Hooking Up: Sex, Dating, and Relationships on Campus

By Kathleen A. Bogle | Go to book overview

2
From Dating to Hooking Up

In olden days a glimpse of stocking was looked on as something shocking
Now heaven knows anything goes…

The world has gone mad today and good's bad today
And black's white today and day's night today
When most guys today that women prize today
re just silly gigolos.

The lyrics of this Cole Porter song titled “Anything Goes” are telling. They speak of a lax in society's propriety and values; the irony is that the song dates back to the 1930s. Messages like this one convey a sentiment that rings true in any time period: change is scary. As society tries to come to terms with the changing mores of today's youth, there is a tendency to characterize the change as frightening. In one magazine editor's opinion, adolescent morality may be “tumbling toward Shanghai on a sailor's holiday.”1 The implication is that the ways of the past were superior.

Many media pundits have called for a return to a more traditional style of courtship. Again, the gist is that the old way is the better way. I agree that it is helpful to examine today's hookup culture in light of the dating era. However, we should take a closer look at what young people were actually doing in the past before we long for a return to it.

Uncovering how young people became sexually intimate in the past is a difficult task given that information on the intimate aspects of life did not exist prior to the twentieth century.2 What we do know about earlier Western societies is that the process for most young middle- and upper-class people to find potential mates was heavily monitored by parents, their families, and their communities.3 This close supervision ensured two things. First, there was a limit to how much sexual interaction would be permitted, with most of society forbidding intercourse until marriage or at least until the family had approved an

-11-

Notes for this page

Add a new note
If you are trying to select text to create highlights or citations, remember that you must now click or tap on the first word, and then click or tap on the last word.
One moment ...
Default project is now your active project.
Project items

Items saved from this book

This book has been saved
Highlights (0)
Some of your highlights are legacy items.

Highlights saved before July 30, 2012 will not be displayed on their respective source pages.

You can easily re-create the highlights by opening the book page or article, selecting the text, and clicking “Highlight.”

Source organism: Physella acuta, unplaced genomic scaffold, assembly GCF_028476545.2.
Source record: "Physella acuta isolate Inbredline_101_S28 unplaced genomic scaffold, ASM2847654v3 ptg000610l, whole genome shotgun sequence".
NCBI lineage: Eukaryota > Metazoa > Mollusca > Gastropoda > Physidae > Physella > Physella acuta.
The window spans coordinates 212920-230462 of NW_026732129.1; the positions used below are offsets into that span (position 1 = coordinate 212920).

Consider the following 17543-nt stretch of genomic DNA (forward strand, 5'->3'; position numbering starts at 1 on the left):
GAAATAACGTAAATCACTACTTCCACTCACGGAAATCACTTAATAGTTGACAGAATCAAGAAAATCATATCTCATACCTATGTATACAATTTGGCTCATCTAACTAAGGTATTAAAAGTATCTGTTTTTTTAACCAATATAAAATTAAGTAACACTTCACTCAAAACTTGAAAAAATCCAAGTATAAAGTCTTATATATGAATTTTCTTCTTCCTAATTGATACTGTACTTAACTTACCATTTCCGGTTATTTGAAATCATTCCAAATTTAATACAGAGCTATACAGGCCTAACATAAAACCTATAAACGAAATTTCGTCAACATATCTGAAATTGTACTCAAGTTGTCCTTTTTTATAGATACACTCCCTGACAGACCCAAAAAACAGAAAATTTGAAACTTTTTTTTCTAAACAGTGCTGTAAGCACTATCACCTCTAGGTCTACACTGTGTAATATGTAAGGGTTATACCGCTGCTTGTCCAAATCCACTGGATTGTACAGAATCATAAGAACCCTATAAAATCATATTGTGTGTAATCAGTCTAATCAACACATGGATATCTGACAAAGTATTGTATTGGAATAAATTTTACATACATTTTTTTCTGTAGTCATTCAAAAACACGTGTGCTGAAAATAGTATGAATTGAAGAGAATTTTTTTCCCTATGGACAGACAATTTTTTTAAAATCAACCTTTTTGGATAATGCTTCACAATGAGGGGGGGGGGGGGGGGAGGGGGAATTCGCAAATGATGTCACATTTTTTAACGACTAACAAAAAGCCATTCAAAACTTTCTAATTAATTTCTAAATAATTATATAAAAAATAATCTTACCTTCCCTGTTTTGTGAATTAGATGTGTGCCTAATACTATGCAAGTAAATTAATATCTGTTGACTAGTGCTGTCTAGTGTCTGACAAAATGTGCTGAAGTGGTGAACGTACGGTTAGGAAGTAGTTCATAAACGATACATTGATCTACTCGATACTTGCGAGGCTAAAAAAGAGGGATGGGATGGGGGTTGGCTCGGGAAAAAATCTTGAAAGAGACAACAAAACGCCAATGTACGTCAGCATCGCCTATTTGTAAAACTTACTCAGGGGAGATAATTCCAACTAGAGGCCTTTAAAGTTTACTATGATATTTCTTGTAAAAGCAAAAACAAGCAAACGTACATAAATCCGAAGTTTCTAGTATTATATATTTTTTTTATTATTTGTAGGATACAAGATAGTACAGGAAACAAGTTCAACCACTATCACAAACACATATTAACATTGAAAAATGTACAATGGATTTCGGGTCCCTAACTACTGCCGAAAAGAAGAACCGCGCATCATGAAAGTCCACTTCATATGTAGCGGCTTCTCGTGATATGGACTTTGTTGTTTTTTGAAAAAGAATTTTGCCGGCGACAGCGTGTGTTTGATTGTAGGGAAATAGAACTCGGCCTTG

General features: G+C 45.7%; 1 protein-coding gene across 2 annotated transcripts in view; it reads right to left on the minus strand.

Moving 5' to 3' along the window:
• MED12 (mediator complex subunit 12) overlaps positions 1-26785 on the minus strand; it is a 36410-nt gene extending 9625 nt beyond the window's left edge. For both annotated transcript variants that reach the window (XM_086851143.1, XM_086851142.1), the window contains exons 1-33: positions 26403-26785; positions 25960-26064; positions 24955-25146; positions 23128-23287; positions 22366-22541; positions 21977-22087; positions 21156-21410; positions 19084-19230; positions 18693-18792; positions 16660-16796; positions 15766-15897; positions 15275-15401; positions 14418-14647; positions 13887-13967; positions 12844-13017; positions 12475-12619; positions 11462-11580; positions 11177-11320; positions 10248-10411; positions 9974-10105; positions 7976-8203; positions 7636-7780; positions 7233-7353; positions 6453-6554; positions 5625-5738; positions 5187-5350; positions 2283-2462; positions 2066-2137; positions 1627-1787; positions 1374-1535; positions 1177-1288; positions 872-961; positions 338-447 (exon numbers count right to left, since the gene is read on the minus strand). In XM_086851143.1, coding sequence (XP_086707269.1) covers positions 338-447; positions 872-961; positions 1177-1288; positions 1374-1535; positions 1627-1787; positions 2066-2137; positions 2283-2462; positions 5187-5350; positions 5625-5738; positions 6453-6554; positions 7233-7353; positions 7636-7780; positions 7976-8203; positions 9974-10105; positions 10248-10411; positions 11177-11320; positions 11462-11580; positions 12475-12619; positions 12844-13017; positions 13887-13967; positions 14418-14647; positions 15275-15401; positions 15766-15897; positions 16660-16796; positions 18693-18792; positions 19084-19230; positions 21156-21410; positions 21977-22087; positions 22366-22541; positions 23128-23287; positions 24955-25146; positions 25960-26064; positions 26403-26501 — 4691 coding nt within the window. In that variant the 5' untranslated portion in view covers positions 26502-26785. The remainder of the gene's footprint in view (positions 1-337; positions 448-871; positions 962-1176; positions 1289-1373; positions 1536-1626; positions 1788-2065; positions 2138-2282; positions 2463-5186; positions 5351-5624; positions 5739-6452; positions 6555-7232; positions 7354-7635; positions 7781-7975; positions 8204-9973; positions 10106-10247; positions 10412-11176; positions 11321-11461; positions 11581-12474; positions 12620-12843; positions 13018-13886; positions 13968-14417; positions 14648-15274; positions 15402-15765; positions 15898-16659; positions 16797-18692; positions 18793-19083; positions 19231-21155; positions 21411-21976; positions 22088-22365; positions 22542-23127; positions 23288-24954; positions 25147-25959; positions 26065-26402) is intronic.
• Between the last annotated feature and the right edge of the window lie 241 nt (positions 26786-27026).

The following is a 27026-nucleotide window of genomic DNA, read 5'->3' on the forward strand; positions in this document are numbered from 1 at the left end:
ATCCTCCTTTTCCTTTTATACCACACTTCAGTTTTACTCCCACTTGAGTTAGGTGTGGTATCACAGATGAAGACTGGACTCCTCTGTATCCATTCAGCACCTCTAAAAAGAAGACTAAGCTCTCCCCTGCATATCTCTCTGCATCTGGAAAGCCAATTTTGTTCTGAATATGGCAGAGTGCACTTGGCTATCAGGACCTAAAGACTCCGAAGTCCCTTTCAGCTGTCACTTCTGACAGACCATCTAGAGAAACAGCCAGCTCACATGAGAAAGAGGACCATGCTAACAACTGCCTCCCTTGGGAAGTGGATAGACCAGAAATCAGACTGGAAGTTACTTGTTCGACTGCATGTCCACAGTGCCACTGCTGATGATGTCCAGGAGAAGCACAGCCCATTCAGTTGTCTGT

Citations (0)
Some of your citations are legacy items.

Any citation created before July 30, 2012 will labeled as a “Cited page.” New citations will be saved as cited passages, pages or articles.

We also added the ability to view new citations from your projects or the book or article where you created them.

Notes (0)
Bookmarks (0)

You have no saved items from this book

Project items include:
  • Saved book/article
  • Highlights
  • Quotes/citations
  • Notes
  • Bookmarks
Notes
Cite this page

Cited page

Style
Citations are available only to our active members.
Sign up now to cite pages or passages in MLA, APA and Chicago citation styles.

(Einhorn, 1992, p. 25)

(Einhorn 25)

1

1. Lois J. Einhorn, Abraham Lincoln, the Orator: Penetrating the Lincoln Legend (Westport, CT: Greenwood Press, 1992), 25, http://www.questia.com/read/27419298.

Cited page

Bookmark this page
Hooking Up: Sex, Dating, and Relationships on Campus
Table of contents

Table of contents

  • Title Page iii
  • Contents v
  • Acknowledgments vii
  • 1: Introduction 1
  • 2: From Dating to Hooking Up 11
  • 3: The Hookup 24
  • 4: The Hookup Scene 50
  • 5: The Campus as a Sexual Arena 72
  • 6: Men,Women, and the Sexual Double Standard 96
  • 7: Life After College a Return to Dating 128
  • 8: Hooking Up and Dating a Comparison 158
  • Methodological Appendix 187
  • Notes 191
  • Bibliography 211
  • Index 221
  • About the Author 225
Settings

Settings

Typeface
Text size Smaller Larger Reset View mode
Search within

Search within this book

Look up

Look up a word

  • Dictionary
  • Thesaurus
Please submit a word or phrase above.
Print this page

Print this page

Why can't I print more than one page at a time?

Full screen
/ 226

matching results for page

Cited passage

Style
Citations are available only to our active members.
Sign up now to cite pages or passages in MLA, APA and Chicago citation styles.

"Portraying himself as an honest, ordinary person helped Lincoln identify with his audiences." (Einhorn, 1992, p. 25).

"Portraying himself as an honest, ordinary person helped Lincoln identify with his audiences." (Einhorn 25)

"Portraying himself as an honest, ordinary person helped Lincoln identify with his audiences."1

1. Lois J. Einhorn, Abraham Lincoln, the Orator: Penetrating the Lincoln Legend (Westport, CT: Greenwood Press, 1992), 25, http://www.questia.com/read/27419298.

Cited passage

Welcome to the new Questia Reader

The Questia Reader has been updated to provide you with an even better online reading experience.  It is now 100% Responsive, which means you can read our books and articles on any sized device you wish.  All of your favorite tools like notes, highlights, and citations are still here, but the way you select text has been updated to be easier to use, especially on touchscreen devices.  Here's how:

1. Click or tap the first word you want to select.
2. Click or tap the last word you want to select.

OK, got it!

Thanks for trying Questia!

Please continue trying out our research tools, but please note, full functionality is available only to our active members.

Your work will be lost once you leave this Web page.

For full access in an ad-free environment, sign up now for a FREE, 1-day trial.

Already a member? Log in now.